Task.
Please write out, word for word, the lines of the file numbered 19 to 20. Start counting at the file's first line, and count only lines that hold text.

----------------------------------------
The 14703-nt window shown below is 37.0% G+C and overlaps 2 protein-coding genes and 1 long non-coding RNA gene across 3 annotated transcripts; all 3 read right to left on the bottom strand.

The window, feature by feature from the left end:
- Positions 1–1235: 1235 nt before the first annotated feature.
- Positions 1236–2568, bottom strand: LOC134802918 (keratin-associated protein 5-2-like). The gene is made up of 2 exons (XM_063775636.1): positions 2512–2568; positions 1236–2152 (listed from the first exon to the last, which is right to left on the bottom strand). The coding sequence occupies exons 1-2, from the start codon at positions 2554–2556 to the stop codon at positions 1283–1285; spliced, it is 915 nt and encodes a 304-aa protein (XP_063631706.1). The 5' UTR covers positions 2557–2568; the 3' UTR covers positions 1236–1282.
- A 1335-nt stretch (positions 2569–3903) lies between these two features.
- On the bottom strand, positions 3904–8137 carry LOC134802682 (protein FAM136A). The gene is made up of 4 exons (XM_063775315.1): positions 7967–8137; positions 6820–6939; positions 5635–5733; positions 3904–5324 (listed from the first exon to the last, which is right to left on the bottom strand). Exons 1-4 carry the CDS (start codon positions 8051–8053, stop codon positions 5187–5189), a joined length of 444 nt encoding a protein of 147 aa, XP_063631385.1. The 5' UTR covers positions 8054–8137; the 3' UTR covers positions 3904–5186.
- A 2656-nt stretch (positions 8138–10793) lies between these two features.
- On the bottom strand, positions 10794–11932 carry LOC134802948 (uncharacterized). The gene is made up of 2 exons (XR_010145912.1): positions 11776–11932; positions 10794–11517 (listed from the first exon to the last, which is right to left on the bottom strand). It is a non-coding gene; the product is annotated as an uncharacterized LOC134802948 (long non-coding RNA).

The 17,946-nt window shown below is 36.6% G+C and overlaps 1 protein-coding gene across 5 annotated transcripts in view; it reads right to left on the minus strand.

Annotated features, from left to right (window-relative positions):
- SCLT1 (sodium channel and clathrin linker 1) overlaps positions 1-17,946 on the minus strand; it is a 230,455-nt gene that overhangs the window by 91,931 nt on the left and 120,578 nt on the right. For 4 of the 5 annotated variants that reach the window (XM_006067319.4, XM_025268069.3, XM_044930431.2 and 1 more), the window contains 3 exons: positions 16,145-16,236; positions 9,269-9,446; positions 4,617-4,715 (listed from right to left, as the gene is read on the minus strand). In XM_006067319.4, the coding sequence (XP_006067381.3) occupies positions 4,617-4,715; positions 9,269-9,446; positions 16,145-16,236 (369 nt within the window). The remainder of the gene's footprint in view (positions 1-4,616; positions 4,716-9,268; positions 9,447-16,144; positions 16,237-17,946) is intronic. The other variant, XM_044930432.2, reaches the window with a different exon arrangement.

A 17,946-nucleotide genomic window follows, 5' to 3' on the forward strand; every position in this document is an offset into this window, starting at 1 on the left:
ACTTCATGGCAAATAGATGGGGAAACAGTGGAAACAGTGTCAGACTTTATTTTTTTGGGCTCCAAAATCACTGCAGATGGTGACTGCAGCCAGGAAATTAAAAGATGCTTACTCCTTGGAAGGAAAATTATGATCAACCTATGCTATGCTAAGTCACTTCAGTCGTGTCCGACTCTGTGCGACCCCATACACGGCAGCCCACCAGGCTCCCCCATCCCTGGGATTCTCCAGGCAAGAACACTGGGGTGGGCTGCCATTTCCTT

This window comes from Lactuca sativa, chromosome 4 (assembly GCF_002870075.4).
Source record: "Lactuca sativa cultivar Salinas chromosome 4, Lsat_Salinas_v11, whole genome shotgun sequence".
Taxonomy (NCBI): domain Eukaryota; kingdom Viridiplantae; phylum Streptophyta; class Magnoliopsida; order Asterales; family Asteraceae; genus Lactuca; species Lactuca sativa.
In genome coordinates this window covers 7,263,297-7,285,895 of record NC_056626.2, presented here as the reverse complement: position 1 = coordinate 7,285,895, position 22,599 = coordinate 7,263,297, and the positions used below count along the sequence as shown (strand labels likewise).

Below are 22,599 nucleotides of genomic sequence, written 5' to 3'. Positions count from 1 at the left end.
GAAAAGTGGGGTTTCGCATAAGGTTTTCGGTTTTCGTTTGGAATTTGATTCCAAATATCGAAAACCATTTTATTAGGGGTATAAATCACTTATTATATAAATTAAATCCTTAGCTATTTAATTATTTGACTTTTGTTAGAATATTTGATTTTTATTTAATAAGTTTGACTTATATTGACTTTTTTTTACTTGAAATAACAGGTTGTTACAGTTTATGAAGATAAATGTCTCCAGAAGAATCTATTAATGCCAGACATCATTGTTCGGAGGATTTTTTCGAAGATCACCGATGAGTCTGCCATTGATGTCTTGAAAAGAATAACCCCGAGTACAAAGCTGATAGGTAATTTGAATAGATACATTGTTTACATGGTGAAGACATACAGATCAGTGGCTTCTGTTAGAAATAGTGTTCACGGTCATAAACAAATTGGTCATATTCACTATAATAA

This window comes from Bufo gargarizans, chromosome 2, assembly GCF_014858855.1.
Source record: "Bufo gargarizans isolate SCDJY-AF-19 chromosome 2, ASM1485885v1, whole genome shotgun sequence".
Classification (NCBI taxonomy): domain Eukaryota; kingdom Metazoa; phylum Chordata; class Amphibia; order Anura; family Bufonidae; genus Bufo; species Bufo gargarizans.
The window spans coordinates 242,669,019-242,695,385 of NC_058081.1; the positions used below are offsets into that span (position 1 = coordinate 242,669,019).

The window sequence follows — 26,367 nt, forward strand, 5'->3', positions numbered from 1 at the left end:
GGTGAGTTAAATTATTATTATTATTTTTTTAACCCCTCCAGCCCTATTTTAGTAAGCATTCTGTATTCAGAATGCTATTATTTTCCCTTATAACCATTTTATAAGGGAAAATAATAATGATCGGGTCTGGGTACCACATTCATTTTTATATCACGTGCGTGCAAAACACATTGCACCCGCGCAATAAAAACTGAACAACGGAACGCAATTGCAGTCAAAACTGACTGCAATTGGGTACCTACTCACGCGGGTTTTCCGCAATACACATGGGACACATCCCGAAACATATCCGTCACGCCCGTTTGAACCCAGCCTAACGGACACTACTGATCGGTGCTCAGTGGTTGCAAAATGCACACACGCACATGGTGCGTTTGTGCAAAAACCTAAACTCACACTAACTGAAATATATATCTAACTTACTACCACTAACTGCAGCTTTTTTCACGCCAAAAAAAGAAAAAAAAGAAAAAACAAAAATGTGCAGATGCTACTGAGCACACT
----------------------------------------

GAAAAGTGGGGTTTCGCATAAGGTTTTCGGTTTTCGTTTGGAATTTGATTCCAAATATCGAAAACCATTTTATTAGGGGTATAAATCACTTATTATATAAATTAAATCCTTAGCTATTTAATTATTTGACTTTTGTTAGAATATTTGATTTTTATTTAATAAGTTTGACTTATATTGACTTTTTTTTACTTGAAATAACAGGTTGTTACAGTTTATGAAGATAAATGTCTCCAGAAGAATCTATTAATGCCAGACATCATTGTTCGGAGGATTTTTTCGAAGATCACCGATGAGTCTGCCATTGATGTCTTGAAAAGAATAACCCCGAGTACAAAGCTGATAGGTAATTTGAATAGATACATTGTTTACATGGTGAAGACATACAGATCAGTGGCTTCTGTTAGAAATAGTGTTCACGGTCATAAACAAATTGGTCATATTCACTATAATAA

This window comes from Bufo gargarizans, chromosome 2, assembly GCF_014858855.1.